Hepatocellular carcinoma

J Hepatol. 2000;32(1 Suppl):225-37. doi: 10.1016/s0168-8278(00)80428-6.


Hepatocellular carcinoma (HCC) is increasing in many countries as a result of an increase in hepatitis C virus (HCV) infection since World War II. The epidemiology of HCC varies with the global region. There have been conflicting observations from different parts of the world concerning the frequency of HCC in patients who in the distant past had post-transfusion non-A, non-B hepatitis. The genetic basis of hepatocarcinogenesis is still poorly understood. In hepatitis B virus (HVB) associated HCC, codon 249 mutation in the p 53 gene seems more related to exposure to aflatoxin B1 than to hepatocarcinogenesis itself. HCC that occurs in children in high HBV endemic regions could be associated with germ-line mutations, but little information is available; not much is known about chemical hepatocarcinogens in the environment other than aflatoxins. The X gene of HBV seems to play an important role in HBV-associated hepatocarcinogenesis. There are preliminary observations on the molecular mechanism of HCV-associated HCC, such as HCV core protein inducing HCC in transgenic mice and the NS3 genome transforming NIH 3T3 cells. Pathological distinction between preneoplastic and very early transformed lesions still depends on classical morphology, and a more genetically oriented differential diagnosis is required. Clinical diagnosis based on modern imaging has improved greatly, but is still unsatisfactory in the differential diagnosis of preneoplastic and early transformed nodules, because the vasculature changes that occur within the nodule are not accurately discerned with the current imaging. Use of sensitive des-gamma-carboxy prothrombin (PIVKA II) assay, and lectin affinity chromatography separating HCC specific subspecies of AFP molecules with a more practical biochemical technique will further improve diagnosis. Early diagnosis and transplantation are the best treatment at the moment, but transplantation is not widely available because of the donor shortage. Despite successful resection, the remnant cirrhotic liver frequently develops new HCC lesions, seriously curtailing long-term survival. All-out efforts should be directed to the prevention of HCC, through prevention of viral hepatitis, prevention of acute hepatitis from becoming chronic, prevention of chronic hepatitis from progressing to cirrhosis, and prevention of the cirrhotic liver from developing HCC (chemoprevention). At the moment, very few such studies exist.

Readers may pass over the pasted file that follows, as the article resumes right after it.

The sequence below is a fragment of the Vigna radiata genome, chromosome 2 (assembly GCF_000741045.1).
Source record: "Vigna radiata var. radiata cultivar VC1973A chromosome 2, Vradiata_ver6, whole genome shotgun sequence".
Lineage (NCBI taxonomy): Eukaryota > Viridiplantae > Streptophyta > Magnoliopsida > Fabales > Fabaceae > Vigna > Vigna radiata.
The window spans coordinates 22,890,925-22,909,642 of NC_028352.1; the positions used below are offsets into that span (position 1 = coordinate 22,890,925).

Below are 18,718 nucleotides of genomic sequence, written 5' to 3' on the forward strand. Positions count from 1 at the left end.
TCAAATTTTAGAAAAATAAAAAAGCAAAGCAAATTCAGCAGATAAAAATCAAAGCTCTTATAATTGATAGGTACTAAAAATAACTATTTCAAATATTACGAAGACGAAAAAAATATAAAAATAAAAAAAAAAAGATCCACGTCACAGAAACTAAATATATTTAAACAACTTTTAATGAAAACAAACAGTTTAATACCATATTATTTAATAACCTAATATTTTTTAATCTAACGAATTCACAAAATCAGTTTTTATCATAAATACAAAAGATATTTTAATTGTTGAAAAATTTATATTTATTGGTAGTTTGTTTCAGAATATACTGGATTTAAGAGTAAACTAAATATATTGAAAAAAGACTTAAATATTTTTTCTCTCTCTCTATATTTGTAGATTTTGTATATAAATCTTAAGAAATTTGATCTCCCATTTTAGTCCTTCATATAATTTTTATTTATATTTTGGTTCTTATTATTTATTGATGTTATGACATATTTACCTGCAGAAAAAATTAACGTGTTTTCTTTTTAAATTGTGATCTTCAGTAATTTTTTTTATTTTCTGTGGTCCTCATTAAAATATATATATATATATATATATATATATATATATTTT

Publication types

  • Review

MeSH terms

  • Animals
  • Carcinoma, Hepatocellular / diagnosis*
  • Carcinoma, Hepatocellular / therapy*
  • Humans
  • Incidence
  • Liver Neoplasms / diagnosis*
  • Liver Neoplasms / genetics
  • Liver Neoplasms / pathology
  • Liver Neoplasms / therapy*
  • Preventive Medicine / methods